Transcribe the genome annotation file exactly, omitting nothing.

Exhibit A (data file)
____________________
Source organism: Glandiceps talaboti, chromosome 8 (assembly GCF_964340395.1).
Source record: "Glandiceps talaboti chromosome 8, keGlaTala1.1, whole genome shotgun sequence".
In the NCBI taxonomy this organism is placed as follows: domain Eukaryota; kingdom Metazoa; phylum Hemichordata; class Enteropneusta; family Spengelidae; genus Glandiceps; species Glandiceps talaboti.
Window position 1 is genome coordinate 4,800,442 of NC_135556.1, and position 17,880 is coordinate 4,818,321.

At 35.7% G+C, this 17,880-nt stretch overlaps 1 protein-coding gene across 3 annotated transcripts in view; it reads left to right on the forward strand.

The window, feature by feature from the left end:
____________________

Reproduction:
Source organism: Glandiceps talaboti, chromosome 8 (assembly GCF_964340395.1).
Source record: "Glandiceps talaboti chromosome 8, keGlaTala1.1, whole genome shotgun sequence".
In the NCBI taxonomy this organism is placed as follows: domain Eukaryota; kingdom Metazoa; phylum Hemichordata; class Enteropneusta; family Spengelidae; genus Glandiceps; species Glandiceps talaboti.
Window position 1 is genome coordinate 4,800,442 of NC_135556.1, and position 17,880 is coordinate 4,818,321.

At 35.7% G+C, this 17,880-nt stretch overlaps 1 protein-coding gene across 3 annotated transcripts in view; it reads left to right on the forward strand.

The window, feature by feature from the left end: